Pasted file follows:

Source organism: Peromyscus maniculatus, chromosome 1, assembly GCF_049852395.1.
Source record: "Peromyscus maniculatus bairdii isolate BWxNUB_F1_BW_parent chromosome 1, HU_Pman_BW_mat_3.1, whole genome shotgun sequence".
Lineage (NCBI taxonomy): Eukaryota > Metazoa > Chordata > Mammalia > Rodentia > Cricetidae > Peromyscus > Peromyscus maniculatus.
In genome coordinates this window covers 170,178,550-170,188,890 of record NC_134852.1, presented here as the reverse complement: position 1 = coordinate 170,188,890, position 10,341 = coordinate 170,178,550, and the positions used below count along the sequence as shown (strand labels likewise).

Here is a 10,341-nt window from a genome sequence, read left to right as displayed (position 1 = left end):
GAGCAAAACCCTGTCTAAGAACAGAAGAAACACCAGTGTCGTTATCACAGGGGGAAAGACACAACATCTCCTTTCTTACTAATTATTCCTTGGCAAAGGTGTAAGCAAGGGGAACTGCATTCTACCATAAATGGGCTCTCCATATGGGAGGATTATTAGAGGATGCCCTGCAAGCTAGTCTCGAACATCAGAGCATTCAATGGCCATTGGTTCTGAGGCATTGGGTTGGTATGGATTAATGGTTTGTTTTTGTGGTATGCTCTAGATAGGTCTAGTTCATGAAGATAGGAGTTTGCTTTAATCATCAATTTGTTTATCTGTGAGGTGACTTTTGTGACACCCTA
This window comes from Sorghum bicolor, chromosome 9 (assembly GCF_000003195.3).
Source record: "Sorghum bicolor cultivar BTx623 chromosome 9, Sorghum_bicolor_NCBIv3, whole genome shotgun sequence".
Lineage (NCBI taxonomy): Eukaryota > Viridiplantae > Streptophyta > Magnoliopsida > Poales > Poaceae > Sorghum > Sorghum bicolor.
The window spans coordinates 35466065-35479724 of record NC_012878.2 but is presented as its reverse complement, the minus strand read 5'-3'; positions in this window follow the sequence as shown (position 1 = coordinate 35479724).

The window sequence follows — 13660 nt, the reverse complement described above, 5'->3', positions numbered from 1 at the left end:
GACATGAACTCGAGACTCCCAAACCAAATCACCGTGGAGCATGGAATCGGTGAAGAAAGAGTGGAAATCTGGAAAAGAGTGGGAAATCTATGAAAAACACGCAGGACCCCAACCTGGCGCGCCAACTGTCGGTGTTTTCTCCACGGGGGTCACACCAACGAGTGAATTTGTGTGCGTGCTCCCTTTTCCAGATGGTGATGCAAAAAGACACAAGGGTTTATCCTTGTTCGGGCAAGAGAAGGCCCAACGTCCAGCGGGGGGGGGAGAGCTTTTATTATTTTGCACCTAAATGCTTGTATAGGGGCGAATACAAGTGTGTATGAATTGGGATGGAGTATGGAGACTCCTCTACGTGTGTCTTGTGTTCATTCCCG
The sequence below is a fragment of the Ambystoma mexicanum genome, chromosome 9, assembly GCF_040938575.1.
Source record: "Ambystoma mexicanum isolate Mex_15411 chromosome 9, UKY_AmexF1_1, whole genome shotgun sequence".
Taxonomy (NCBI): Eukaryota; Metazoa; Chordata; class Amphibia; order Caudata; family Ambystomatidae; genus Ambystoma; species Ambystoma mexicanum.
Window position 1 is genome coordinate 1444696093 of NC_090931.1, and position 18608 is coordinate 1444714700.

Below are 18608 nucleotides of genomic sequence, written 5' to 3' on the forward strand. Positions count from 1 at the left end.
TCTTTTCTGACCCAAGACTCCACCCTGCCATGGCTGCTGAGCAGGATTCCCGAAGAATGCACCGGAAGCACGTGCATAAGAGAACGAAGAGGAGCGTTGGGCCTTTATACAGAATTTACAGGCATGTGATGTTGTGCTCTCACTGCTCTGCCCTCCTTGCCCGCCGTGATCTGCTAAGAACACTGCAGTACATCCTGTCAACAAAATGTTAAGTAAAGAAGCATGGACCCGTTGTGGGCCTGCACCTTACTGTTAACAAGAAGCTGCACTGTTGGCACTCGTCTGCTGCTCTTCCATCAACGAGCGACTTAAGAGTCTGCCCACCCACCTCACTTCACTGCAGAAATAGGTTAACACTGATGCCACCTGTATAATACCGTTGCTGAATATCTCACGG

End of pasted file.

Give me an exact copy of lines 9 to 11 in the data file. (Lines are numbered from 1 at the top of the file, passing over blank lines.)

Lineage (NCBI taxonomy): Eukaryota > Viridiplantae > Streptophyta > Magnoliopsida > Poales > Poaceae > Sorghum > Sorghum bicolor.
The window spans coordinates 35466065-35479724 of record NC_012878.2 but is presented as its reverse complement, the minus strand read 5'-3'; positions in this window follow the sequence as shown (position 1 = coordinate 35479724).

The window sequence follows — 13660 nt, the reverse complement described above, 5'->3', positions numbered from 1 at the left end: